First, concussions and football. (See some our earlier coverage here, here.) The New York Times has a frightening front page story today about how the NFL seems to care more about “how much white can show on a player’s socks” than whether its players’ brains are being protected by adequate helmets. Not that we’re sure whether any helmet can do that. But clearly, more can be done.
Yet there’s some corrupting influences at play. First, NFL rules say only that helmets must be certified by the National Operating Committee on Standards for Athletic Equipment, or Nocsae, whose “standards do not necessarily align with testing designed to simulate the collisions associated with concussions. This discrepancy, some observers say, could be likened to someone judging a modern car’s safety based only on its seat belts, with no extra credit given for models that also have air bags.” Not surprising given that Nocsae’s governing body is dominated by helmet manufacturers. Plus, there’s also the corrupting influence of the NFL’s deal with one of those manufacturers - Riddell - which makes the official NFL helmet at least until 2014.
Moving on to the 2010 Deepwater Horizon oil rig explosion and accompanying environmental disaster, which we have covered for a bit, we continue to ask this question: As bad as BP’s conduct has been, is there a more despicable creature in all this than Transocean – the oil rig owner?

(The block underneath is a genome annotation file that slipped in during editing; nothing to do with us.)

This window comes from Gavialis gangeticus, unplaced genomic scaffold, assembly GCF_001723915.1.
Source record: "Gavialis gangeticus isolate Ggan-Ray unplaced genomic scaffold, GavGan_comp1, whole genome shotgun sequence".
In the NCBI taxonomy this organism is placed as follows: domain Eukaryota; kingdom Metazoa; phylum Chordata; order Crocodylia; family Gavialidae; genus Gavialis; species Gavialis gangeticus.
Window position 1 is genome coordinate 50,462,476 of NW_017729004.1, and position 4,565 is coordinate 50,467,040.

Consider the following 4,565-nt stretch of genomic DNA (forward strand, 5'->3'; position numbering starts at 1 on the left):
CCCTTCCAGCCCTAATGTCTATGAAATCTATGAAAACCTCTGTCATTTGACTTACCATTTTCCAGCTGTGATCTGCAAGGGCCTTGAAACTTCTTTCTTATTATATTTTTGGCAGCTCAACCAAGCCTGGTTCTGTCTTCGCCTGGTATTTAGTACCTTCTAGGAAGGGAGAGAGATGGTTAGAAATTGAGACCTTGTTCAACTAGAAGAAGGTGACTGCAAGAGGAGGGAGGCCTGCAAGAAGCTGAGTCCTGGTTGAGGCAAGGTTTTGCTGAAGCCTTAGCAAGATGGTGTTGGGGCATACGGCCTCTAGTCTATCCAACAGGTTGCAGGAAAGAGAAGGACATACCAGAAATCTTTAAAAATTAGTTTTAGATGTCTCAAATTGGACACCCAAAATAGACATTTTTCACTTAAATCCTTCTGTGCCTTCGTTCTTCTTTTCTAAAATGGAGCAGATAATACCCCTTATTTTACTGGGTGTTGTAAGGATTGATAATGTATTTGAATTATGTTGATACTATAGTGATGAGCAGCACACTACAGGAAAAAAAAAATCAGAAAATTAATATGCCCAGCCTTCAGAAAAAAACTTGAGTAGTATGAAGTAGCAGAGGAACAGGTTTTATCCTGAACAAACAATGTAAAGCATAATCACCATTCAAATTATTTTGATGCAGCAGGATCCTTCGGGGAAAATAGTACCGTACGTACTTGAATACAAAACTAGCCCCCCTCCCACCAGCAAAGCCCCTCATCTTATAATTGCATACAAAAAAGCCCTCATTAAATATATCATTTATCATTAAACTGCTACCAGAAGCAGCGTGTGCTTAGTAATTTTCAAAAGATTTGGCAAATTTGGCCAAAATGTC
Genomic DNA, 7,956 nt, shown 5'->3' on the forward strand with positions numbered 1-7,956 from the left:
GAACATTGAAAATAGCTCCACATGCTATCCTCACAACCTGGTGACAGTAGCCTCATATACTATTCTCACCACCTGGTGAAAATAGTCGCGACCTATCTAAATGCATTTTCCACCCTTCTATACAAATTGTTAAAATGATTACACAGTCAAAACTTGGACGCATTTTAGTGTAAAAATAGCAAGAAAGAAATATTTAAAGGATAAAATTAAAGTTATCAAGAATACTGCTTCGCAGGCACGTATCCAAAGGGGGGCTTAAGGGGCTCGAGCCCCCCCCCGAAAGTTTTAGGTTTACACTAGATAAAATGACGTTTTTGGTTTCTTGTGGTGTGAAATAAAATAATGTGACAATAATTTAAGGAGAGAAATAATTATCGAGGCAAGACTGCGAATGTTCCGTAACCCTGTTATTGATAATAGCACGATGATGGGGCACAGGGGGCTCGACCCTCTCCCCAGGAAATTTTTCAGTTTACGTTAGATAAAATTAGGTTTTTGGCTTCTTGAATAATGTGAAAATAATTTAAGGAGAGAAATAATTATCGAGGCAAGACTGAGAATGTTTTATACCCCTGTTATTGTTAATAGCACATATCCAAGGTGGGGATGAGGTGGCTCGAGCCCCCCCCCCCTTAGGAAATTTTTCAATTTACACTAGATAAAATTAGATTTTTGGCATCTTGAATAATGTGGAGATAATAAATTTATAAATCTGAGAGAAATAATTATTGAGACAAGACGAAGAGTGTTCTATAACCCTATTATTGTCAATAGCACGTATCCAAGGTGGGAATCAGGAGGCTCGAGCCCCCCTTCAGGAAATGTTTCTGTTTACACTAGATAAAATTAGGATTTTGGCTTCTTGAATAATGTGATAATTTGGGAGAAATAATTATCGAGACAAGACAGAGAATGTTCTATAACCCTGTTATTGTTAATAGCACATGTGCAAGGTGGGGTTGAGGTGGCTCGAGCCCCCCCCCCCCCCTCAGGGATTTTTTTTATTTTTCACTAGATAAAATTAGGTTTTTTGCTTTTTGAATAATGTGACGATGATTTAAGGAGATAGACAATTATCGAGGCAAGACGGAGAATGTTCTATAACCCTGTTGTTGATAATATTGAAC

We told you in 2010,
In an legal maneuver the U.S. Justice Department yesterday called simply unconscionable,” Transocean has asked a federal judge to apply a 159-year-old law to cap its liability at $27 million – essentially the costs of the sunken rig. AP reports, “If successful, Transocean Ltd. would be left with as much as $533 million in insurance money [which is] almost enough to cover the revenue the company was expecting from a three-year contract with BP PLC.”
Moving forward to now, the company recently won a federal court ruling that the company “is not liable for oil discharged below the surface of the water, effectively shielding it from billions of dollars of fines for environmental and economic damage to the Gulf Coast.” On Wednesday, the U.S. Justice Department and BP filed an appeal. Writes the Houston Chronicle,
While the filings with the 5th Circuit this week don't detail the legal issues, the Justice Department argued in the past that Transocean should be held liable for oil spilled under the water because it was an owner and operator of the drilling rig involved in the accident.
Finally, one of the most important civil justice issues today is the need to protect the independence of state judiciaries. Many state judges are elected, and national groups like the U.S. Chamber of Commerce have been dumping huge amounts of money into otherwise obscure judicial races, seeking to throw off the bench consumer-friendly judges, replacing them with judges who will answer to these corporate groups. In many states, these elections are non-partisan but voters often do not notice these races on otherwise partisan ballots. So here’s a wonderful Public Service Announcement about how voters can find these judicial races in non-partisan elections, and vote – courtesy of the West Wing!